He was forced to write the Wake out on huge cards one or two letters per card. He wound up making many errors. No one is contesting its quality but it caused him much difficulty to write. His own fault.
Carrol Cox <[log in to unmask]> wrote:
>Sort of. I'm near blind myself, and it interferes considerably: e.g., I
>can't reread my own texts fast enough to organize a very long essay.
>Ordinary methods of outlining simply don't help. But Joyce apparently was
>able for many years to hold the 'whole' of what was to be Finnegan's Wake in
>his mind, probably without recourse to outlines. So if his blindness did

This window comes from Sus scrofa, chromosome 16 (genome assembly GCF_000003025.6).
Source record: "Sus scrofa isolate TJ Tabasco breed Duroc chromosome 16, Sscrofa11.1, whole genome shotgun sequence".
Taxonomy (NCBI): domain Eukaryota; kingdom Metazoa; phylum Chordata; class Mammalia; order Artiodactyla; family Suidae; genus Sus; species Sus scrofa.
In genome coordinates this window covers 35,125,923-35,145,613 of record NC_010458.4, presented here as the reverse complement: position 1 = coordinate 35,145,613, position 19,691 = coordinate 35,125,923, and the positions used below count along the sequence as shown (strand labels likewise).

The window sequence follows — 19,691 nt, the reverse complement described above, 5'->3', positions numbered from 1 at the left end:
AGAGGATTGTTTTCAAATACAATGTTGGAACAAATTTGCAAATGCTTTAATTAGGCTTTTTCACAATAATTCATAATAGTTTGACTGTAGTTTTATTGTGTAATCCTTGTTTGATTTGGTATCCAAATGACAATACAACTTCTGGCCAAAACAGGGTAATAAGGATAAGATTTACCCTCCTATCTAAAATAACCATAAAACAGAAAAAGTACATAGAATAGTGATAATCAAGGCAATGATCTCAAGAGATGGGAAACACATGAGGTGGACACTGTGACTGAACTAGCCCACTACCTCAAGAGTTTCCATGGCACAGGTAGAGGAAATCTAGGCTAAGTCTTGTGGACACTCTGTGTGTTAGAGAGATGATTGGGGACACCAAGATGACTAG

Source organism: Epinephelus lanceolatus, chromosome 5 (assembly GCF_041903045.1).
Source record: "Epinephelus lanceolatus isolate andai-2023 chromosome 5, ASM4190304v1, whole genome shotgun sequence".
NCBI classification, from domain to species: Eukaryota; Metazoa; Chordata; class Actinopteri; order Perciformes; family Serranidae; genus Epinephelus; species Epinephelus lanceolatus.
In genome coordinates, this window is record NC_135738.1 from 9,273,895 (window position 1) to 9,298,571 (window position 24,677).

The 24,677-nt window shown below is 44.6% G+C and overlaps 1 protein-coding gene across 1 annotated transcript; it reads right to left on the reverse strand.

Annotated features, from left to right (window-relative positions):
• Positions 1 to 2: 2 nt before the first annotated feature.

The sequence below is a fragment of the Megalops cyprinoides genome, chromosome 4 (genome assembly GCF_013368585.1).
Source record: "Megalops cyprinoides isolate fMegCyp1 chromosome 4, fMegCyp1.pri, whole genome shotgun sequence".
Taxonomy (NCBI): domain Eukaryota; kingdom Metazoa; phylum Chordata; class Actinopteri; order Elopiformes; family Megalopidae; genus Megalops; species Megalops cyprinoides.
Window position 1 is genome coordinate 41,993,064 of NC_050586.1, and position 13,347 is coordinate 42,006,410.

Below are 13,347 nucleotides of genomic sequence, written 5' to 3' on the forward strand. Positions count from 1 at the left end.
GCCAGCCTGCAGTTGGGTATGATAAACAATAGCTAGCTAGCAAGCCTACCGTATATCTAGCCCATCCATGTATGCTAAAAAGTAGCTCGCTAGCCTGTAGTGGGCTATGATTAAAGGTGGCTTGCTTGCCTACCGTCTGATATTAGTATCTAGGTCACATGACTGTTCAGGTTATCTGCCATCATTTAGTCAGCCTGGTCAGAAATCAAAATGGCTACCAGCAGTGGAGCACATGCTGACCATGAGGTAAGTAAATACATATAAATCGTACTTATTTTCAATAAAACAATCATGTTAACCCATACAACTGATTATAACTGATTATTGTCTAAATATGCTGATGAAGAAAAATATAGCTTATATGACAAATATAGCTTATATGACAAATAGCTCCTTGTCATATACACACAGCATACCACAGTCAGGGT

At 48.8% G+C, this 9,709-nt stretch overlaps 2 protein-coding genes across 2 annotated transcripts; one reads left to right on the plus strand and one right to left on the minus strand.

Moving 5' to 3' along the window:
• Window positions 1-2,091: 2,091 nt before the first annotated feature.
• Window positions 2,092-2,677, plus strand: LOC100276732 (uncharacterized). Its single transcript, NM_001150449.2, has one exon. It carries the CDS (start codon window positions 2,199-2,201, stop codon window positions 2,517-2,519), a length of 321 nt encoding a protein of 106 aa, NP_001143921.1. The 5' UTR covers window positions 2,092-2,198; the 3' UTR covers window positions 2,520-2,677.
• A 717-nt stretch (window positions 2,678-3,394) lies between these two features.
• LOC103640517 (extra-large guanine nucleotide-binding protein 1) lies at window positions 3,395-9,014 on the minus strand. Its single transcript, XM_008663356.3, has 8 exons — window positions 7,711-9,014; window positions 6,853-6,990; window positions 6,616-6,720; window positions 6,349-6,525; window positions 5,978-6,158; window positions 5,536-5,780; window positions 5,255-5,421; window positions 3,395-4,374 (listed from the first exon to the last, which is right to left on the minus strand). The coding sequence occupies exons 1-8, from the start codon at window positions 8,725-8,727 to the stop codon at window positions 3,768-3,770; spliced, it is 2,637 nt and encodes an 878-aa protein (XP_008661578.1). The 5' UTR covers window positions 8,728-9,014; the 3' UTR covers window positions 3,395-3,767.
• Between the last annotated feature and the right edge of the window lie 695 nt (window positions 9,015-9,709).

>interfere, it was damn inefficient interference! Perhaps blindness even
>helped him train his memory, thereby enabling Finnegan's Wake. (Octogenarian
>short-term memory combines with near-blindness in my case.)
>From: T. S. Eliot Discussion forum. [mailto:[log in to unmask]] On Behalf
>Sent: Tuesday, June 26, 2012 9:51 PM
>To: [log in to unmask]
>Subject: Re: How Eliot saw his letters.
>Are you suggesting his near blindness didn't interfere with his work?
>Carrol Cox <[log in to unmask]> wrote:
>>I 'read' through Finnegan's Wake once in the sense that I let my eyes rest
>>successively on each word from page 1 to the end. I didn't of course make
>>any sense of it from that cursory a reading. But a few lines here and a few
>>lines there reverberated in my mind as I passed through, enough for me to
>>take the word of those who have read it carefully and make large claims for
>>it. Given that, it is hard to believe that his writing got interfered with
>>by anything. It's quite a pile of impressive words.